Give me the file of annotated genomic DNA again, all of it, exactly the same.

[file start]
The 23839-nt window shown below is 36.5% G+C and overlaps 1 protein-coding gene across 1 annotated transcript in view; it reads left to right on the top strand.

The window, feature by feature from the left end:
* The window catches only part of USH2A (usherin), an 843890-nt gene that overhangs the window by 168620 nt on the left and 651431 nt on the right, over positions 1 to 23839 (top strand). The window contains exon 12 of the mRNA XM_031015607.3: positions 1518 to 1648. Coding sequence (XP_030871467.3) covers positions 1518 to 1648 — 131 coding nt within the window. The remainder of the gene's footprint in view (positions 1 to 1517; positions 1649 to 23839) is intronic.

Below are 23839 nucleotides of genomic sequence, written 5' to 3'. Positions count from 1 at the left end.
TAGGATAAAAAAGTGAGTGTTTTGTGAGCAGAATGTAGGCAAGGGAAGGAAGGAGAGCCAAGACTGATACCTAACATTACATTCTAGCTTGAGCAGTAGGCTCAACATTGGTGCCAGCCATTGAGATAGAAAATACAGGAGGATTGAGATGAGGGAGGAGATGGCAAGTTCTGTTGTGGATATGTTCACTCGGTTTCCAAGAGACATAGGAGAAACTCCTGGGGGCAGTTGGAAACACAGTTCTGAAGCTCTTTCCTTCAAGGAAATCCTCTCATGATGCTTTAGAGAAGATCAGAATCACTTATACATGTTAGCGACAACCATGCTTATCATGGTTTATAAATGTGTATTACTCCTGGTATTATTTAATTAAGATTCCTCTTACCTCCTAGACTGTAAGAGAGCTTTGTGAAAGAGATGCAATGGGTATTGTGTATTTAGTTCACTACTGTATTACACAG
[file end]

The 23839-nt window shown below is 36.5% G+C and overlaps 1 protein-coding gene across 1 annotated transcript in view; it reads left to right on the top strand.

The window, feature by feature from the left end:
* The window catches only part of USH2A (usherin), an 843890-nt gene that overhangs the window by 168620 nt on the left and 651431 nt on the right, over positions 1 to 23839 (top strand). The window contains exon 12 of the mRNA XM_031015607.3: positions 1518 to 1648. Coding sequence (XP_030871467.3) covers positions 1518 to 1648 — 131 coding nt within the window. The remainder of the gene's footprint in view (positions 1 to 1517; positions 1649 to 23839) is intronic.

Below are 23839 nucleotides of genomic sequence, written 5' to 3'. Positions count from 1 at the left end.
TAGGATAAAAAAGTGAGTGTTTTGTGAGCAGAATGTAGGCAAGGGAAGGAAGGAGAGCCAAGACTGATACCTAACATTACATTCTAGCTTGAGCAGTAGGCTCAACATTGGTGCCAGCCATTGAGATAGAAAATACAGGAGGATTGAGATGAGGGAGGAGATGGCAAGTTCTGTTGTGGATATGTTCACTCGGTTTCCAAGAGACATAGGAGAAACTCCTGGGGGCAGTTGGAAACACAGTTCTGAAGCTCTTTCCTTCAAGGAAATCCTCTCATGATGCTTTAGAGAAGATCAGAATCACTTATACATGTTAGCGACAACCATGCTTATCATGGTTTATAAATGTGTATTACTCCTGGTATTATTTAATTAAGATTCCTCTTACCTCCTAGACTGTAAGAGAGCTTTGTGAAAGAGATGCAATGGGTATTGTGTATTTAGTTCACTACTGTATTACACAG